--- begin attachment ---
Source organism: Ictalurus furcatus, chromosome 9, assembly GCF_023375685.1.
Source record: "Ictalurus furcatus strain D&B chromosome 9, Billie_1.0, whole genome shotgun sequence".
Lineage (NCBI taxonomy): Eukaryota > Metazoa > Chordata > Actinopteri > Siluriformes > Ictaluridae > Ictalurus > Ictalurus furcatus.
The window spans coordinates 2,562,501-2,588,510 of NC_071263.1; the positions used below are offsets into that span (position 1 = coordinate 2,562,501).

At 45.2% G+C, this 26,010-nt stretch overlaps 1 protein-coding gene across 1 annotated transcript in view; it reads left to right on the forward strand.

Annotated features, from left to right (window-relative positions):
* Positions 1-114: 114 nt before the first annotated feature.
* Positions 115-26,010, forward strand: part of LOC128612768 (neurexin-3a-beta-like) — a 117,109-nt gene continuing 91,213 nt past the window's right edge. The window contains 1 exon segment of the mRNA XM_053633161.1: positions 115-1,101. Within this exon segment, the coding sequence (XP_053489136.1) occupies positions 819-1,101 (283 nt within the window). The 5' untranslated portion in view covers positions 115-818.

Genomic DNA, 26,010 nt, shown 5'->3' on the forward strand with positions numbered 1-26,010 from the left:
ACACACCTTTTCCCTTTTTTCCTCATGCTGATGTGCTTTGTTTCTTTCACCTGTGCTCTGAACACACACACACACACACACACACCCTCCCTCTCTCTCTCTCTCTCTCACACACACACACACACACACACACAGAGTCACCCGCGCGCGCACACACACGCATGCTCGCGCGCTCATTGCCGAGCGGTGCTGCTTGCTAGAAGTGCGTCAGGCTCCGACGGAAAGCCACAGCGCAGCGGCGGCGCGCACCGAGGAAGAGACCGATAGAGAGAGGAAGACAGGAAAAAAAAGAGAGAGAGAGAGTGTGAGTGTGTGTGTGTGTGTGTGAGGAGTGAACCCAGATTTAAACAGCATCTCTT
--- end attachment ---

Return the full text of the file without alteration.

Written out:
Source organism: Ictalurus furcatus, chromosome 9, assembly GCF_023375685.1.
Source record: "Ictalurus furcatus strain D&B chromosome 9, Billie_1.0, whole genome shotgun sequence".
Lineage (NCBI taxonomy): Eukaryota > Metazoa > Chordata > Actinopteri > Siluriformes > Ictaluridae > Ictalurus > Ictalurus furcatus.
The window spans coordinates 2,562,501-2,588,510 of NC_071263.1; the positions used below are offsets into that span (position 1 = coordinate 2,562,501).

At 45.2% G+C, this 26,010-nt stretch overlaps 1 protein-coding gene across 1 annotated transcript in view; it reads left to right on the forward strand.

Annotated features, from left to right (window-relative positions):
* Positions 1-114: 114 nt before the first annotated feature.
* Positions 115-26,010, forward strand: part of LOC128612768 (neurexin-3a-beta-like) — a 117,109-nt gene continuing 91,213 nt past the window's right edge. The window contains 1 exon segment of the mRNA XM_053633161.1: positions 115-1,101. Within this exon segment, the coding sequence (XP_053489136.1) occupies positions 819-1,101 (283 nt within the window). The 5' untranslated portion in view covers positions 115-818.

Genomic DNA, 26,010 nt, shown 5'->3' on the forward strand with positions numbered 1-26,010 from the left:
ACACACCTTTTCCCTTTTTTCCTCATGCTGATGTGCTTTGTTTCTTTCACCTGTGCTCTGAACACACACACACACACACACACACCCTCCCTCTCTCTCTCTCTCTCTCACACACACACACACACACACACACAGAGTCACCCGCGCGCGCACACACACGCATGCTCGCGCGCTCATTGCCGAGCGGTGCTGCTTGCTAGAAGTGCGTCAGGCTCCGACGGAAAGCCACAGCGCAGCGGCGGCGCGCACCGAGGAAGAGACCGATAGAGAGAGGAAGACAGGAAAAAAAAGAGAGAGAGAGAGTGTGAGTGTGTGTGTGTGTGTGTGAGGAGTGAACCCAGATTTAAACAGCATCTCTT